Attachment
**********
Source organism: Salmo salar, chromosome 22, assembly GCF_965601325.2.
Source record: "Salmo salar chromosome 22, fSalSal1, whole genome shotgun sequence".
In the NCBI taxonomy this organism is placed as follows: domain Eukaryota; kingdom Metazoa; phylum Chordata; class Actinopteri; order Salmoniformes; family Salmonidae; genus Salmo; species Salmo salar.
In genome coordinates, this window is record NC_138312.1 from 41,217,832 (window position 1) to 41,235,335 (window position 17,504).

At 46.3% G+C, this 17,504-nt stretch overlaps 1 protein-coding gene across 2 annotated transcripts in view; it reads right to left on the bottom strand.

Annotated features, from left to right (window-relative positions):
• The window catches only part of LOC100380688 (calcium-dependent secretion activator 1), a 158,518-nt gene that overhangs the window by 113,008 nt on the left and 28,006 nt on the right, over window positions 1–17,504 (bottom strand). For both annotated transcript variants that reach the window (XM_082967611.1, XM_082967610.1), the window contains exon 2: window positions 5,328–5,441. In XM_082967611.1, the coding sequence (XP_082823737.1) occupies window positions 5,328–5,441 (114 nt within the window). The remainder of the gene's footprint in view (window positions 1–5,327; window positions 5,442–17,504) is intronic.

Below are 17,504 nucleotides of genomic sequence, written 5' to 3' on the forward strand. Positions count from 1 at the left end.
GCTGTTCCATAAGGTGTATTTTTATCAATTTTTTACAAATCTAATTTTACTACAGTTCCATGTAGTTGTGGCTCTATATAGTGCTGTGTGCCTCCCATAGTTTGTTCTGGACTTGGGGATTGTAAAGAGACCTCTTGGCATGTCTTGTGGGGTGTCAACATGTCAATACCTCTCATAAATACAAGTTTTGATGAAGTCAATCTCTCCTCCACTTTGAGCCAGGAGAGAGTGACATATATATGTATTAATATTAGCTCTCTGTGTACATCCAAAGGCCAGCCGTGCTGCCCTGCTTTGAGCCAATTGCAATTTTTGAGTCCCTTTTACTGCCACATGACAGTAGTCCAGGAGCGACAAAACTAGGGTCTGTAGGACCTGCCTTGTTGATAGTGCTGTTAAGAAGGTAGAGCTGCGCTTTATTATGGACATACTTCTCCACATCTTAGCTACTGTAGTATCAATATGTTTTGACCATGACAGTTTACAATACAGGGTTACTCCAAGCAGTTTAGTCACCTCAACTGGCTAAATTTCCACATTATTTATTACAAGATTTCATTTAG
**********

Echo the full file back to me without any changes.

Source organism: Salmo salar, chromosome 22, assembly GCF_965601325.2.
Source record: "Salmo salar chromosome 22, fSalSal1, whole genome shotgun sequence".
In the NCBI taxonomy this organism is placed as follows: domain Eukaryota; kingdom Metazoa; phylum Chordata; class Actinopteri; order Salmoniformes; family Salmonidae; genus Salmo; species Salmo salar.
In genome coordinates, this window is record NC_138312.1 from 41,217,832 (window position 1) to 41,235,335 (window position 17,504).

At 46.3% G+C, this 17,504-nt stretch overlaps 1 protein-coding gene across 2 annotated transcripts in view; it reads right to left on the bottom strand.

Annotated features, from left to right (window-relative positions):
• The window catches only part of LOC100380688 (calcium-dependent secretion activator 1), a 158,518-nt gene that overhangs the window by 113,008 nt on the left and 28,006 nt on the right, over window positions 1–17,504 (bottom strand). For both annotated transcript variants that reach the window (XM_082967611.1, XM_082967610.1), the window contains exon 2: window positions 5,328–5,441. In XM_082967611.1, the coding sequence (XP_082823737.1) occupies window positions 5,328–5,441 (114 nt within the window). The remainder of the gene's footprint in view (window positions 1–5,327; window positions 5,442–17,504) is intronic.

Below are 17,504 nucleotides of genomic sequence, written 5' to 3' on the forward strand. Positions count from 1 at the left end.
GCTGTTCCATAAGGTGTATTTTTATCAATTTTTTACAAATCTAATTTTACTACAGTTCCATGTAGTTGTGGCTCTATATAGTGCTGTGTGCCTCCCATAGTTTGTTCTGGACTTGGGGATTGTAAAGAGACCTCTTGGCATGTCTTGTGGGGTGTCAACATGTCAATACCTCTCATAAATACAAGTTTTGATGAAGTCAATCTCTCCTCCACTTTGAGCCAGGAGAGAGTGACATATATATGTATTAATATTAGCTCTCTGTGTACATCCAAAGGCCAGCCGTGCTGCCCTGCTTTGAGCCAATTGCAATTTTTGAGTCCCTTTTACTGCCACATGACAGTAGTCCAGGAGCGACAAAACTAGGGTCTGTAGGACCTGCCTTGTTGATAGTGCTGTTAAGAAGGTAGAGCTGCGCTTTATTATGGACATACTTCTCCACATCTTAGCTACTGTAGTATCAATATGTTTTGACCATGACAGTTTACAATACAGGGTTACTCCAAGCAGTTTAGTCACCTCAACTGGCTAAATTTCCACATTATTTATTACAAGATTTCATTTAG